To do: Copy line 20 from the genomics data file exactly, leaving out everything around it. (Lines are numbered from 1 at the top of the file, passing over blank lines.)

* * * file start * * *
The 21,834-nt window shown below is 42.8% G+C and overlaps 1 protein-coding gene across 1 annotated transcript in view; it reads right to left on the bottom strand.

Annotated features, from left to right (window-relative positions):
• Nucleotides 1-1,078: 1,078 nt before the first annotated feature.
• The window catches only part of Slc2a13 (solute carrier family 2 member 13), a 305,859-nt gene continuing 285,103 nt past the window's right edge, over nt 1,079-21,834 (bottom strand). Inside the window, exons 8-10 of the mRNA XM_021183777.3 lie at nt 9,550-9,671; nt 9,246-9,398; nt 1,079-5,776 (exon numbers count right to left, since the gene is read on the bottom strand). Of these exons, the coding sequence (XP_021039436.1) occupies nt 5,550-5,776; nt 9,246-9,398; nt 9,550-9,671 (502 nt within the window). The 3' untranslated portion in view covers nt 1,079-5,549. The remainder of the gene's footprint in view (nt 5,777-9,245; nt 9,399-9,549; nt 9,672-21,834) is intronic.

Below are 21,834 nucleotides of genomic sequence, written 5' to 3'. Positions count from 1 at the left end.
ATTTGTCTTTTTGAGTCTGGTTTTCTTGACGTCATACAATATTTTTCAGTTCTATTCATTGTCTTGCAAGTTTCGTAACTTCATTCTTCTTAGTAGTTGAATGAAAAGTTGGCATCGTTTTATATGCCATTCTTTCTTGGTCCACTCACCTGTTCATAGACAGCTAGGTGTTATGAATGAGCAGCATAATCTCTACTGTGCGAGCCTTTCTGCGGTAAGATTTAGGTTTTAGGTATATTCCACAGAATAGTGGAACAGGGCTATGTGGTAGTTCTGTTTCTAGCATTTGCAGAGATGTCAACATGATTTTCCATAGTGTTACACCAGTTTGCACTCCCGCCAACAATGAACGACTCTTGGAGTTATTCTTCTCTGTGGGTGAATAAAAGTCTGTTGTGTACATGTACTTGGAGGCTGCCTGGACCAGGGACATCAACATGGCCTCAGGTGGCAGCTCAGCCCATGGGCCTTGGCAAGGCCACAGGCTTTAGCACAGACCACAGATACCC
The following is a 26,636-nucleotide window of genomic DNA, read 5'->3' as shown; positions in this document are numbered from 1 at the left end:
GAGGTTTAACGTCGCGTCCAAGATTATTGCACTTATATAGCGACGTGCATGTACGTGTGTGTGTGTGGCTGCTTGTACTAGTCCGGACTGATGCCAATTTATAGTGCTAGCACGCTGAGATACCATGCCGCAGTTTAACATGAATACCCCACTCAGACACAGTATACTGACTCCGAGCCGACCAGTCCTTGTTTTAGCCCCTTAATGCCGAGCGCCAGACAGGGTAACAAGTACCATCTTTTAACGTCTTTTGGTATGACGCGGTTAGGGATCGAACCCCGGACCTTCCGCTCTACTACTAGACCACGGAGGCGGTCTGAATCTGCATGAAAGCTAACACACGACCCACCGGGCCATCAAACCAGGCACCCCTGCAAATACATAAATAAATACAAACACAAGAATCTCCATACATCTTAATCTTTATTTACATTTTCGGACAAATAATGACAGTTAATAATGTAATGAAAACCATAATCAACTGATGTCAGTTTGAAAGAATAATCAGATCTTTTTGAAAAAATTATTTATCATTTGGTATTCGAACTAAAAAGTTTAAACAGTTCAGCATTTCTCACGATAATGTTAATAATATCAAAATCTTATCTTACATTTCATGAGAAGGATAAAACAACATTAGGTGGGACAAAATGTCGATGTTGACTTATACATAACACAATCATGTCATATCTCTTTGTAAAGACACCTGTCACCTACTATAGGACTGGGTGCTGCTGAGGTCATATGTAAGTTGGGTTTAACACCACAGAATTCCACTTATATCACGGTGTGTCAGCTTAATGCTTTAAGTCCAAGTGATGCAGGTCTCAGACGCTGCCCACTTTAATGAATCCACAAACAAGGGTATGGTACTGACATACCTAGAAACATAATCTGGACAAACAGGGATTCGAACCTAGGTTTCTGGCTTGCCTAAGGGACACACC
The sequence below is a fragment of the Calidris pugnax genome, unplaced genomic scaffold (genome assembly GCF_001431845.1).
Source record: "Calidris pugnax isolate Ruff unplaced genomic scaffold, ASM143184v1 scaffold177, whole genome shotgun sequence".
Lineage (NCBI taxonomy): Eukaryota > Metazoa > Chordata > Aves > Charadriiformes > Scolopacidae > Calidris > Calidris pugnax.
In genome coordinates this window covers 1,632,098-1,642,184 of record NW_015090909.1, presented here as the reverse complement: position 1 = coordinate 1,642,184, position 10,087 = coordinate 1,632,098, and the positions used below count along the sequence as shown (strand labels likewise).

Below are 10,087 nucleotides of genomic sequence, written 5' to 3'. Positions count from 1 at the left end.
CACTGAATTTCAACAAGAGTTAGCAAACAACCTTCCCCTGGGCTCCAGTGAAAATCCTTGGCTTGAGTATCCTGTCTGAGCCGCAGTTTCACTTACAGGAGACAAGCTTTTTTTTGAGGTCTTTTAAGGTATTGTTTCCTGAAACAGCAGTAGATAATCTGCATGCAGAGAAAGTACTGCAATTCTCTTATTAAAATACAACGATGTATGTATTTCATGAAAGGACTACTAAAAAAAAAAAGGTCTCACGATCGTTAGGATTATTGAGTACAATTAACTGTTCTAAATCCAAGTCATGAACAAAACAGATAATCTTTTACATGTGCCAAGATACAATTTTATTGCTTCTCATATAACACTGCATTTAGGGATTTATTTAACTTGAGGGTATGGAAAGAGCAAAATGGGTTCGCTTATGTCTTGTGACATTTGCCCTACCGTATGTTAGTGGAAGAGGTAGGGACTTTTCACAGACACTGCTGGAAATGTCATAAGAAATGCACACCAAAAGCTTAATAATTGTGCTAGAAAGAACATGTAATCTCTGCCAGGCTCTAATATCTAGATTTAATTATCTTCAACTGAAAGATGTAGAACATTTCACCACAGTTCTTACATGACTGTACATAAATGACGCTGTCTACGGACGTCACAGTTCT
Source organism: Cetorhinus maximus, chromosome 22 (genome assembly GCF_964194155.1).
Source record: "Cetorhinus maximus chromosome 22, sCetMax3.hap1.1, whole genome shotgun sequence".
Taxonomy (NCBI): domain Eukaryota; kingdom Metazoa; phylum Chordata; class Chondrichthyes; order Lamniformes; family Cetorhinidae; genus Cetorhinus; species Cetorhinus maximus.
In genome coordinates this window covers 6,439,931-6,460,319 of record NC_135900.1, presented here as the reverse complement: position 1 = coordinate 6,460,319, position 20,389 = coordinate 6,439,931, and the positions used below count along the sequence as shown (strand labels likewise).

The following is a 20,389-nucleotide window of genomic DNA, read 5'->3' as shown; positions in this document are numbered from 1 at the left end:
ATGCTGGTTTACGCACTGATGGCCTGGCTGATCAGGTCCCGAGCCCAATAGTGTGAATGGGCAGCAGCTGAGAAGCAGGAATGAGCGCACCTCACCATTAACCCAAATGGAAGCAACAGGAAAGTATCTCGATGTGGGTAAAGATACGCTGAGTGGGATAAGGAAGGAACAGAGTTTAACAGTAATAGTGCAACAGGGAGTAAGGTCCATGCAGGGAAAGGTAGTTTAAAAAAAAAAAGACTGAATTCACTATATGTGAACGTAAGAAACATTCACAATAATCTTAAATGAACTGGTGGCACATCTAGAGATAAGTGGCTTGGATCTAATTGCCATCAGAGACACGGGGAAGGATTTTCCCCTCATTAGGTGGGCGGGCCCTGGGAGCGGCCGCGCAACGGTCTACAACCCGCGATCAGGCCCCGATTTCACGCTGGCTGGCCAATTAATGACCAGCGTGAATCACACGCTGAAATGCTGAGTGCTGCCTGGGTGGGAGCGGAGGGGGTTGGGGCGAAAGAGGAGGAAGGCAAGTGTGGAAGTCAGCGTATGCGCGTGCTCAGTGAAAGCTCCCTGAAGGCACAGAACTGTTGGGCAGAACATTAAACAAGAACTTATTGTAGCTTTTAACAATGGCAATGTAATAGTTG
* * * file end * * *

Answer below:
ATGCTGGTTTACGCACTGATGGCCTGGCTGATCAGGTCCCGAGCCCAATAGTGTGAATGGGCAGCAGCTGAGAAGCAGGAATGAGCGCACCTCACCATTAACCCAAATGGAAGCAACAGGAAAGTATCTCGATGTGGGTAAAGATACGCTGAGTGGGATAAGGAAGGAACAGAGTTTAACAGTAATAGTGCAACAGGGAGTAAGGTCCATGCAGGGAAAGGTAGTTTAAAAAAAAAAAGACTGAATTCACTATATGTGAACGTAAGAAACATTCACAATAATCTTAAATGAACTGGTGGCACATCTAGAGATAAGTGGCTTGGATCTAATTGCCATCAGAGACACGGGGAAGGATTTTCCCCTCATTAGGTGGGCGGGCCCTGGGAGCGGCCGCGCAACGGTCTACAACCCGCGATCAGGCCCCGATTTCACGCTGGCTGGCCAATTAATGACCAGCGTGAATCACACGCTGAAATGCTGAGTGCTGCCTGGGTGGGAGCGGAGGGGGTTGGGGCGAAAGAGGAGGAAGGCAAGTGTGGAAGTCAGCGTATGCGCGTGCTCAGTGAAAGCTCCCTGAAGGCACAGAACTGTTGGGCAGAACATTAAACAAGAACTTATTGTAGCTTTTAACAATGGCAATGTAATAGTTG